The Chief

December 3, 1999

Seek Morale Boost for Police Officers

Patrol Bonuses Revisited

By William Van Auken

The NYPD and its five police unions have joined forces in an effort to boost morale among uniformed members of the department. One initiative under discussion could put more money in the pockets of some Police Officers on patrol.

The two sides have agreed to meet monthly to discuss issues that are getting under the skin of officers of all ranks.

Precinct Cleanups

To kick off the effort, Police Commissioner Howard Safir announced that money has been allocated to paint and clean the inside of all of the city's 78 precinct stationhouses as well as Transit District Commands and Housing PSAs. The dreary condition of the houses has long been a sore point with both the police unions and their members.

The effort, which will begin in the spring, is expected to take between three and five years, said First Deputy Police Commissioner Patrick E. Kelleher, who participated in the meeting with the unions. He said that it was the result of Mr. Safir's having lobbied the Giuliani administration for additional funding. In addition to the paint job, the facilities are also to receive a "power cleaning" at least once a year, he said.

Beyond stationhouse cleanliness, the two sides also discussed union concerns over staffing shortages, summons and arrest quotas, and what one police union official called "a threatening atmosphere that exists throughout the department."

While both sides have decried declining morale in the past, they have often disagreed on the reason for cops being in the doldrums. In public statements, the Police Commissioner has frequently pinned the blame on the media for saturation coverage of high-profile cases like the Amadou Diallo shooting, while the police unions have placed greater stress on bread-and-butter issues like low salaries and excessive discipline.

Rank-and-file cops greeted news of the morale effort with some skepticism, indicating that an increase in salary would be the best place to start if the department wants to see happier faces. Told of the plan to paint precincts, one officer replied mockingly, "Did you say pay? They're planning to pay the cops in the precincts more?"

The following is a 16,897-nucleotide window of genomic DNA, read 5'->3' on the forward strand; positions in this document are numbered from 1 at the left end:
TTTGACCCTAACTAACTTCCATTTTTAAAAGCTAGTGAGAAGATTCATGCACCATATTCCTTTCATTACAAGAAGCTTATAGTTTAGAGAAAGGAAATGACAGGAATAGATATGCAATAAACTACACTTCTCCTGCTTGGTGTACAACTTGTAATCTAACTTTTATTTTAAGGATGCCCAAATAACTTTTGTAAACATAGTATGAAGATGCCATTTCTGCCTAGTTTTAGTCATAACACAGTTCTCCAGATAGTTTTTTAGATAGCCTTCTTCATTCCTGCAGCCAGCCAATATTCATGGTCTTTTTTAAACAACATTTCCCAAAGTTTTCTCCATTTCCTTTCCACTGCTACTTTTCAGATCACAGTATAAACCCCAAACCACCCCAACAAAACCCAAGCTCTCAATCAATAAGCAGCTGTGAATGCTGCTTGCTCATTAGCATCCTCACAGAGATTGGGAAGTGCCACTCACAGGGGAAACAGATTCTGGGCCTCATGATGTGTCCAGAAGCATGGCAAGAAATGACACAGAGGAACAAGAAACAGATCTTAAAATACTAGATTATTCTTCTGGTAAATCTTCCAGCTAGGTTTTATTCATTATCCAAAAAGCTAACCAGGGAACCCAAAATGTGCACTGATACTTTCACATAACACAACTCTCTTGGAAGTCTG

Mr. Kelleher said that the NYPD and its largest police union are discussing one issue that does involve more money. The department is attempting to revive a scheme to provide Special Assignment pay for patrol cops. An earlier version of the plan - under which 2,000 patrol cops were paid an annual Special Assignment bonus of $1,400 - was implemented over the objections of the PBA.

Revive Pay Plan?

The PBA claimed that the department could not change pay rates without first negotiating with the union, and expressed concerns that without an objective criteria for selecting the officers, it would merely be used as a means of rewarding the favorites of precinct commanders. The union prevailed in a Board of Collective Bargaining ruling that found the department had an obligation under the existing contract to negotiate such a salary initiative. With relations between the former PBA leadership and Mr. Safir at their nadir, the department simply dropped the plan.

Mr. Kelleher said that the department was now willing to negotiate with the PBA a mutually acceptable method of selecting cops for the Special Assignment pay and was hopeful that an agreement could be reached.

Patrick J. Lynch, president of the Patrolmen's Benevolent Association, said that, while the issue is back on the table, there have yet to be any substantive talks on Special Assignment pay.